Brassieres

A woman displaying a 1920s girdle.
A woman displaying a 1920s girdle.

Looser clothing in the 1920s allowed women freedom of movement. Women in scores were participating in sports, dancing athletically to jazz, and driving cars. The new free-wheeling garments required that the undergarments of the 1920s also adapt for a more motion oriented lifestyle. Strict, heavily boned, corsets were abandoned. Instead of accentuating a woman’s curves, the new undergarments formed the female body into the popular boyish figure. Breasts were flattened and hips were slimmed. The new style of less-structured brassiere allowed women the necessary movement for sports, driving and dancing. While the structure of undergarments simplified, there were still many pieces and styles to contend with. Most of these undergarments in were made from silk, rayon and or cotton. Satin, crepe, batiste, and coutil were also popular in light pastel colors. Typically, women wore a bandeau brassiere to flatten the bust. In the early 1920s, some structure such as light boning was still utilized.  As the decade progressed, however, these bras became less structured and considerably smaller. Elastic was used in these brassieres to aid in movement, while cups or cords were used to assist in flattening the chest. Most of these had hooks and eye closures in the back, with straps for the shoulders, but there were models that simply wrapped around the body.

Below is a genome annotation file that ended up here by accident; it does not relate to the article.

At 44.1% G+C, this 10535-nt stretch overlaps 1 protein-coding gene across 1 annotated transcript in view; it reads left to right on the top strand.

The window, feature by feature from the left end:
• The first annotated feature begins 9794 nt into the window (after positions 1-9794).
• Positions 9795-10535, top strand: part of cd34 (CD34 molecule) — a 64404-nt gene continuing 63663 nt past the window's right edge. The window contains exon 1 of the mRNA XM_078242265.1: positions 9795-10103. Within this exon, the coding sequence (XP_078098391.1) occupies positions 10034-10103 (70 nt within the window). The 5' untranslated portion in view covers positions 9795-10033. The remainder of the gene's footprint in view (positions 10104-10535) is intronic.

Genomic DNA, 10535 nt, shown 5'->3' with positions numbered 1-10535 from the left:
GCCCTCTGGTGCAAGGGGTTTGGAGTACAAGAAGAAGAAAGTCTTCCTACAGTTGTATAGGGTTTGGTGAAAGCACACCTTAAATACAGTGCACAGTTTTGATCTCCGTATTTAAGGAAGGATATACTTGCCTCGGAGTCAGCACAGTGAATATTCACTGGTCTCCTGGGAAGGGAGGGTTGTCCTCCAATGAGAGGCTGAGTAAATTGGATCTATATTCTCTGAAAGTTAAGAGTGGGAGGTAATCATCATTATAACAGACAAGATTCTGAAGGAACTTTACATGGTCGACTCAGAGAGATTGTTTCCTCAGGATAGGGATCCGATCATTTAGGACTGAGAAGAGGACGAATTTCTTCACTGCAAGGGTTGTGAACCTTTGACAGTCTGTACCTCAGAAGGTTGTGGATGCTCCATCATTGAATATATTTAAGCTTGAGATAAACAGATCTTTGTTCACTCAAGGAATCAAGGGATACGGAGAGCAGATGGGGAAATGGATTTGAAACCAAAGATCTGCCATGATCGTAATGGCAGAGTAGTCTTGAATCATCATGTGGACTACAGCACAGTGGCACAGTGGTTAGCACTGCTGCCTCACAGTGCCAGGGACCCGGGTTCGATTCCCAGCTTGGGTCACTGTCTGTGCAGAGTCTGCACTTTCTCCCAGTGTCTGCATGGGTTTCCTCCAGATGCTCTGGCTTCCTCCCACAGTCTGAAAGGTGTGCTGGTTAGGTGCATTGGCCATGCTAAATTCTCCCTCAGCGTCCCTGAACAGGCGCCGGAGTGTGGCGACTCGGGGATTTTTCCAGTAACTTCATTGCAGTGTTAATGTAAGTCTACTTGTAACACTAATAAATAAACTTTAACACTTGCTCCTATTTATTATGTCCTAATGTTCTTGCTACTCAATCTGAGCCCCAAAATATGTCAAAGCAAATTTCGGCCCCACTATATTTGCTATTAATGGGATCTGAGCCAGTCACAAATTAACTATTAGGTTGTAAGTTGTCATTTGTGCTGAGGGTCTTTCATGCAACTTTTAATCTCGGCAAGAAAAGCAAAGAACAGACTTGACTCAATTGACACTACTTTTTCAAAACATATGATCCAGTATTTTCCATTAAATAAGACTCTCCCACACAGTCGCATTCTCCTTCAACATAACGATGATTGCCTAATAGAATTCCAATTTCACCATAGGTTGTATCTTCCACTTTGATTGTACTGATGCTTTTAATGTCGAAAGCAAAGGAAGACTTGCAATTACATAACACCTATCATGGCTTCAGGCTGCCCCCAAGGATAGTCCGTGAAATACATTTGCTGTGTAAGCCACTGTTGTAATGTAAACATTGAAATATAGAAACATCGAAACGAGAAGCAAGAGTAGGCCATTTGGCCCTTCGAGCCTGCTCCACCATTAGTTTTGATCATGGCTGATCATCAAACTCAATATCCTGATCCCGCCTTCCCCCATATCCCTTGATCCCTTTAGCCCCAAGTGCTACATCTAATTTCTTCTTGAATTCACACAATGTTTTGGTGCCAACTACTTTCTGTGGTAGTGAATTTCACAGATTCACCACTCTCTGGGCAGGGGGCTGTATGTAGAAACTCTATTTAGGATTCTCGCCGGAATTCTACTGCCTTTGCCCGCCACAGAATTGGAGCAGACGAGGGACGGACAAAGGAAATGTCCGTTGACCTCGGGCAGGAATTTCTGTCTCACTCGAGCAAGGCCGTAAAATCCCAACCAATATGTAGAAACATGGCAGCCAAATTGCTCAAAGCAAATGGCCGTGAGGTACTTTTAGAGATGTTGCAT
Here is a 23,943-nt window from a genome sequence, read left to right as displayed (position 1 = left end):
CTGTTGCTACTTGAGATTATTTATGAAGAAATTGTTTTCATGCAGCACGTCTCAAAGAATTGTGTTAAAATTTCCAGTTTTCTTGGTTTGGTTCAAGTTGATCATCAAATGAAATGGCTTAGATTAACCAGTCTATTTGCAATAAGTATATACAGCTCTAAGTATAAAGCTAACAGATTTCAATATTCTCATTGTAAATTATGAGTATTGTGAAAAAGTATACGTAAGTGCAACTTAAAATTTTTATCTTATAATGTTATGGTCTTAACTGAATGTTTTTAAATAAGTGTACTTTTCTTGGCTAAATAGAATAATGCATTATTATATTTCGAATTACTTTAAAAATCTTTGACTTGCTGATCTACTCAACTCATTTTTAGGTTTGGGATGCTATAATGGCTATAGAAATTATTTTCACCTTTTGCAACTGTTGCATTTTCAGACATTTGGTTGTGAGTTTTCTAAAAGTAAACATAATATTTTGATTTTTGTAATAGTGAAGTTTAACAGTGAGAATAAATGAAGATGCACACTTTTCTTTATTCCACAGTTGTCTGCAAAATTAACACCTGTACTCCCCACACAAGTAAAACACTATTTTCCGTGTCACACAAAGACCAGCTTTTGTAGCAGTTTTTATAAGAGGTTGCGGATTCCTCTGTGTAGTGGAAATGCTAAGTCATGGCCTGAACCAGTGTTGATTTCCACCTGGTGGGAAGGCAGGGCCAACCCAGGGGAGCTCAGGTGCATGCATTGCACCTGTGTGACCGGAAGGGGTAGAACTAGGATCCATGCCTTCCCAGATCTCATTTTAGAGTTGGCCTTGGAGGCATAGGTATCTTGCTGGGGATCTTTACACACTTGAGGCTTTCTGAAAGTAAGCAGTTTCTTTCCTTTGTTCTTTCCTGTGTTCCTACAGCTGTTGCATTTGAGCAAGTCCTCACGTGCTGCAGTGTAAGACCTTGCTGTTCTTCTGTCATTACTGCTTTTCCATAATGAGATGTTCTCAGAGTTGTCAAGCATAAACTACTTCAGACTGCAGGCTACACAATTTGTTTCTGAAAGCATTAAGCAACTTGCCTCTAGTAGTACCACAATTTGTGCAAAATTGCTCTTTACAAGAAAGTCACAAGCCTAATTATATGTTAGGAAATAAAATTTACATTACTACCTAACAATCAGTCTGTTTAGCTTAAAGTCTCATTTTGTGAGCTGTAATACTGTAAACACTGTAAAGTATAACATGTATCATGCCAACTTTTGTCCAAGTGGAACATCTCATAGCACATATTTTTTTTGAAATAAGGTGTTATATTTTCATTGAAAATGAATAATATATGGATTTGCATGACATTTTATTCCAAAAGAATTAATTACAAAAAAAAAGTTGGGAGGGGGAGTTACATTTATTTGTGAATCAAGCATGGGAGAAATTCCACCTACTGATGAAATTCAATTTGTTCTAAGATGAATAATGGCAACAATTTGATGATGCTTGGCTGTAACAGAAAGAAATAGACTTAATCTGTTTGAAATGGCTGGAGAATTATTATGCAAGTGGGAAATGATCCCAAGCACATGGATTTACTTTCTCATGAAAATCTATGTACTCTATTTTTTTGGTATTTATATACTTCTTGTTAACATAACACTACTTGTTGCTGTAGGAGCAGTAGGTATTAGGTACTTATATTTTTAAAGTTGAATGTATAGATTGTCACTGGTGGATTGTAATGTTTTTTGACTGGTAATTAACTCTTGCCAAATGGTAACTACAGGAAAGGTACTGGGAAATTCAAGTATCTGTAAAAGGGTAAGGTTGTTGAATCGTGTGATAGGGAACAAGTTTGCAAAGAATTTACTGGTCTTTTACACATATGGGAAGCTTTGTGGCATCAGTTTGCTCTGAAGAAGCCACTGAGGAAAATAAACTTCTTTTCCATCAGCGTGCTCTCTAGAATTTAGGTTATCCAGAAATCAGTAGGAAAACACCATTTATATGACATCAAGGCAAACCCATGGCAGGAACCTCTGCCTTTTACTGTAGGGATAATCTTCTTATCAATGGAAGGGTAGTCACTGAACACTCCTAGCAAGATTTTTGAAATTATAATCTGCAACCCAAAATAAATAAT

This model displays the ability to move freely in this bandeau bra and corset.
This model displays the ability to move freely in this bandeau bra and corset.

In addition to a brassiere, there were also corset options. These were less ridged than previous models and rather than shrinking the waist and enhancing the chest, 1920s corsets worked to de-emphasize the waist and slim the hips. Over these initial foundation garments, a woman would wear a slip or chemise. Many of the dresses in Flapper Style have a matching slip unique for the dress. Bloomers, panties, or drawers were also worn on the lower half of the torso. Hosiery was a necessity for a well dressed woman in the 1920s, and became ever more prominent as skirts shortened throughout the decade. Colors in the nude palate became the most popular and new textures became available. Rayon was a popular and less expensive option to silk hose, which were considered the most luxurious.

Pajamas, silk loose fitting casual wear, gained increasing popularity as daytime or beach outfits during the 1920s. Assisted partially by interest in the exotic – pajamas come from pāy-jāmeh a loose-fitting pant worn my Muslim men in India during the reign of the British empire – and the influx of sportswear, many wore pajama-style garments not only as lounging clothes but as bonafide ensembles to wear in company.

Blow, click through images from the exhibition Flapper Style and notice how the brassiere style and size changes throughout the decade.

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